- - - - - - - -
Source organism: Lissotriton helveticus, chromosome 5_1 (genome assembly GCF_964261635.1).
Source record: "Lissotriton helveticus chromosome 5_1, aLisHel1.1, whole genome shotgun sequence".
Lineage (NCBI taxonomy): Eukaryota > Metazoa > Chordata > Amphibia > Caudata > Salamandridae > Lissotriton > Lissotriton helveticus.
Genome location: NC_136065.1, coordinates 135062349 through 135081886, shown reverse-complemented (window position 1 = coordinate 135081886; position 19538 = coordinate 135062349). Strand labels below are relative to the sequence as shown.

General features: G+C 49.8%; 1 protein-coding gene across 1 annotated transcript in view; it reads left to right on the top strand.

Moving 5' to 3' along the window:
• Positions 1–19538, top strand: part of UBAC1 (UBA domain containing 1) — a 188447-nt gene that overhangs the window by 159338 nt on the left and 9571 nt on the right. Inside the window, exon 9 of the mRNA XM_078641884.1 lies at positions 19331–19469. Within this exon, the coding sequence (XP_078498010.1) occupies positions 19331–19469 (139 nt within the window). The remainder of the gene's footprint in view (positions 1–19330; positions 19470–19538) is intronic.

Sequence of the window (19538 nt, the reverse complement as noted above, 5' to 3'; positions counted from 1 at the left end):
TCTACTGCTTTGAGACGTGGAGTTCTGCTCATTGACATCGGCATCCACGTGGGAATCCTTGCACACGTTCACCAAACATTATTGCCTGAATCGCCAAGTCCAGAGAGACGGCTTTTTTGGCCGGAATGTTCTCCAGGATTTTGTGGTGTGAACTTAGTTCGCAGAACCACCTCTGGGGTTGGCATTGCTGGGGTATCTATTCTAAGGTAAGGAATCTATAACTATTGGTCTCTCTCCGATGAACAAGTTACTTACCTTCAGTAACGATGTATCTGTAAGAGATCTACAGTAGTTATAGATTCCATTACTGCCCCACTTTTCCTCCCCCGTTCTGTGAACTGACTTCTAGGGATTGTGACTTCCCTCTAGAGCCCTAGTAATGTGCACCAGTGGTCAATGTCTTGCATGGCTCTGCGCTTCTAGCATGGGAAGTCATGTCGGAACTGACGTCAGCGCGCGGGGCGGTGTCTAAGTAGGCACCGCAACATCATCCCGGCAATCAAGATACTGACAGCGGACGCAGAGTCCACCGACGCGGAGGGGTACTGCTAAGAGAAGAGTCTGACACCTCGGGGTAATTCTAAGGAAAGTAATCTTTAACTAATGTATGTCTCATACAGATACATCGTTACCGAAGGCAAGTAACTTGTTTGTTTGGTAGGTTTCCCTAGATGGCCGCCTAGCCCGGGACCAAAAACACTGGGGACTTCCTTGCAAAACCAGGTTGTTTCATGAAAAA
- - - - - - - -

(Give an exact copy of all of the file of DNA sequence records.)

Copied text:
Source organism: Lissotriton helveticus, chromosome 5_1 (genome assembly GCF_964261635.1).
Source record: "Lissotriton helveticus chromosome 5_1, aLisHel1.1, whole genome shotgun sequence".
Lineage (NCBI taxonomy): Eukaryota > Metazoa > Chordata > Amphibia > Caudata > Salamandridae > Lissotriton > Lissotriton helveticus.
Genome location: NC_136065.1, coordinates 135062349 through 135081886, shown reverse-complemented (window position 1 = coordinate 135081886; position 19538 = coordinate 135062349). Strand labels below are relative to the sequence as shown.

General features: G+C 49.8%; 1 protein-coding gene across 1 annotated transcript in view; it reads left to right on the top strand.

Moving 5' to 3' along the window:
• Positions 1–19538, top strand: part of UBAC1 (UBA domain containing 1) — a 188447-nt gene that overhangs the window by 159338 nt on the left and 9571 nt on the right. Inside the window, exon 9 of the mRNA XM_078641884.1 lies at positions 19331–19469. Within this exon, the coding sequence (XP_078498010.1) occupies positions 19331–19469 (139 nt within the window). The remainder of the gene's footprint in view (positions 1–19330; positions 19470–19538) is intronic.

Sequence of the window (19538 nt, the reverse complement as noted above, 5' to 3'; positions counted from 1 at the left end):
TCTACTGCTTTGAGACGTGGAGTTCTGCTCATTGACATCGGCATCCACGTGGGAATCCTTGCACACGTTCACCAAACATTATTGCCTGAATCGCCAAGTCCAGAGAGACGGCTTTTTTGGCCGGAATGTTCTCCAGGATTTTGTGGTGTGAACTTAGTTCGCAGAACCACCTCTGGGGTTGGCATTGCTGGGGTATCTATTCTAAGGTAAGGAATCTATAACTATTGGTCTCTCTCCGATGAACAAGTTACTTACCTTCAGTAACGATGTATCTGTAAGAGATCTACAGTAGTTATAGATTCCATTACTGCCCCACTTTTCCTCCCCCGTTCTGTGAACTGACTTCTAGGGATTGTGACTTCCCTCTAGAGCCCTAGTAATGTGCACCAGTGGTCAATGTCTTGCATGGCTCTGCGCTTCTAGCATGGGAAGTCATGTCGGAACTGACGTCAGCGCGCGGGGCGGTGTCTAAGTAGGCACCGCAACATCATCCCGGCAATCAAGATACTGACAGCGGACGCAGAGTCCACCGACGCGGAGGGGTACTGCTAAGAGAAGAGTCTGACACCTCGGGGTAATTCTAAGGAAAGTAATCTTTAACTAATGTATGTCTCATACAGATACATCGTTACCGAAGGCAAGTAACTTGTTTGTTTGGTAGGTTTCCCTAGATGGCCGCCTAGCCCGGGACCAAAAACACTGGGGACTTCCTTGCAAAACCAGGTTGTTTCATGAAAAA